HepCInfo Updates

HepCInfoUpdate 7.16 

Welcome to CATIE's HepCInfo Update 7.16 for August 20 to September 2, 2016. Read on to learn more about new and updated scientific findings in hepatitis C prevention, care, treatment and support.

New and noteworthy

One study shows HIV not a risk factor for liver injury progression in people with HIV and hepatitis C

HIV co-infection was not association with progression of liver injury in people with hepatitis C, reported researchers in the Journal of Infectious Diseases.

The study included 378 people who had two or more liver biopsies between 1997 and 2013.  Approximately one-third were co-infected with HIV and hepatitis C.

The average time between first and last biopsies was seven years and the average time in between two biopsies was four years.

During follow up 57% of people advanced one fibrosis  stage, 16% progressed two stages and 7% developed severe liver injury (cirrhosis).

No association was observed between liver injury progression and HIV and hepatitis C co-infection. However, the researchers thought that this could potentially be explained by the well-controlled HIV viral load in participants co-infected with HIV and hepatitis C. Further research is needed about the impact of HIV on liver injury progression in people with HIV and hepatitis C. (aidsmap.com, August 2016)

Epclusa effective in people who are using OST

In the late-stage clinical trials of Epclusa, the cure rates for participants on opiate substitution therapy (OST; 96%) were similar to those who were not on OST (95% to 99%), reported researchers in Clinical Infectious Diseases.

The researchers pooled data from five late-stage clinical trials of Epclusa. Epclusa is a combination of sofosbuvir and velpatasvir and is approved in Canada for viral genotypes 1 to 6.

Of the 1035 participants in all the late-stage trials, 51 were using OST.  OST use did not affect the likelihood of completing treatment or maintaining at least 90% adherence. However, those on OST with less than 90% adherence had lower cure rates that those who had higher adherence (60% versus 100%).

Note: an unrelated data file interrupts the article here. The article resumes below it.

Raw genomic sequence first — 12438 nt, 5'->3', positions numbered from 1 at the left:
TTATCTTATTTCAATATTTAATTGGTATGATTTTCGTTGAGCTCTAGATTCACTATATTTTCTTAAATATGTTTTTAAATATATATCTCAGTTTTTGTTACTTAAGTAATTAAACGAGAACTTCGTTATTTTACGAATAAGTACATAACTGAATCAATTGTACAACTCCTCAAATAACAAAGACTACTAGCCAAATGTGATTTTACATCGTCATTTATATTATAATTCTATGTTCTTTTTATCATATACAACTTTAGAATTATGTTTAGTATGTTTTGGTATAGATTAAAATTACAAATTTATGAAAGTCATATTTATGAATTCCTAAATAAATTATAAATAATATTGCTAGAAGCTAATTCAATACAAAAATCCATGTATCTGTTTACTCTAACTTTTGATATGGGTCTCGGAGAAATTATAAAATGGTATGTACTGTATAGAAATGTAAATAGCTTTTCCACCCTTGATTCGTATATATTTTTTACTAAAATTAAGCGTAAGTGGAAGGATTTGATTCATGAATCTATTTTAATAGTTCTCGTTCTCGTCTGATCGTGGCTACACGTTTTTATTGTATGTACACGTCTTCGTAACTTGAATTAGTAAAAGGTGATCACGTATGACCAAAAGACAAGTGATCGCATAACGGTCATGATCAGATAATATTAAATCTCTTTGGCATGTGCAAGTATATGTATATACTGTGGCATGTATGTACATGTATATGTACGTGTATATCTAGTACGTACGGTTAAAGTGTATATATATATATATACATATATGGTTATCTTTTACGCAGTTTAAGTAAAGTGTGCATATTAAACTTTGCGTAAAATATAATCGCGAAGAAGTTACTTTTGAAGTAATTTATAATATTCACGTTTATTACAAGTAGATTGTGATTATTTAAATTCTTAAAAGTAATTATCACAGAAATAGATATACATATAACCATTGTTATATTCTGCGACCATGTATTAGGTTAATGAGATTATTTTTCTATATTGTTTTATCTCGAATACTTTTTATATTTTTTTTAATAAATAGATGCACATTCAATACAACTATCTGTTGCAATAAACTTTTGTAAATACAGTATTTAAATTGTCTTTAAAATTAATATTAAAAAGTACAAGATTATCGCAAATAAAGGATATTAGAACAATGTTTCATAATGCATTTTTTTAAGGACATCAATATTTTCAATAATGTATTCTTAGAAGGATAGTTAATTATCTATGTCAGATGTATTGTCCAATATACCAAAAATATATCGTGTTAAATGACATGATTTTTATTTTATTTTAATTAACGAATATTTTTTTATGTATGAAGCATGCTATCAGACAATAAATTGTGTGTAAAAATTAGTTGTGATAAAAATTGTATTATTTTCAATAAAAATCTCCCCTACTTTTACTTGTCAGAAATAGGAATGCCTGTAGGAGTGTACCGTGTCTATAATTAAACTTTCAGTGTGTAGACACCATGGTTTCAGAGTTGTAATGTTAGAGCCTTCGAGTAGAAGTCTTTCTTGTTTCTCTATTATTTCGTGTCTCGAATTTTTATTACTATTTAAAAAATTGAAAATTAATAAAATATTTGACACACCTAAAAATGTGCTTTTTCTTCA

Treatment was safe and well tolerated for participants on OST. There no reinfections during six months post-treatment.

The researchers concluded that “OST use during treatment did not impact treatment completion, adherence, cure rate or safety.” (HIVandhepatitis.com, September 2016)

High cure rates with Harvoni in people who are using OST and/or street drugs

In late-stage clinical trials of Harvoni, participants who were on opiate substitution therapy (OST) and/or using street drugs had similar cure rates (94%) to the total cure rates for the other late-stage trials (93% to 99%), reported researchers in Clinical Infectious Diseases.

Harvoni is a combination of sofosbuvir and ledipasvir. It is approved in Canada for genotype 1 virus.

There were 1952 participants in the late stage trials of Harvoni, 70 of whom were receiving OST. Stored samples of all participants blood was tested after the trials were over for street drug use. Almost a quarter of the blood samples tested positive for street drug use, the majority of which was marijuana use (15%) and other drug use (8%).

Street drug use or OST use did not affect treatment completion or maintaining at least 80% adherence. The researchers also did not find any cases of reinfection six months after the end of the study. (HIVandhepatitis.com, September 2016)

Straight to the source for new science

The Population Level Cascade of Care for Hepatitis C in British Columbia, Canada: The BC Hepatitis Testers Cohort (BC-HTC), EBioMedicine, August 2016

Food Insecurity in HIV-Hepatitis C Virus Co-infected Individuals in Canada: The Importance of Co-morbidities, AIDS Behavior, 2016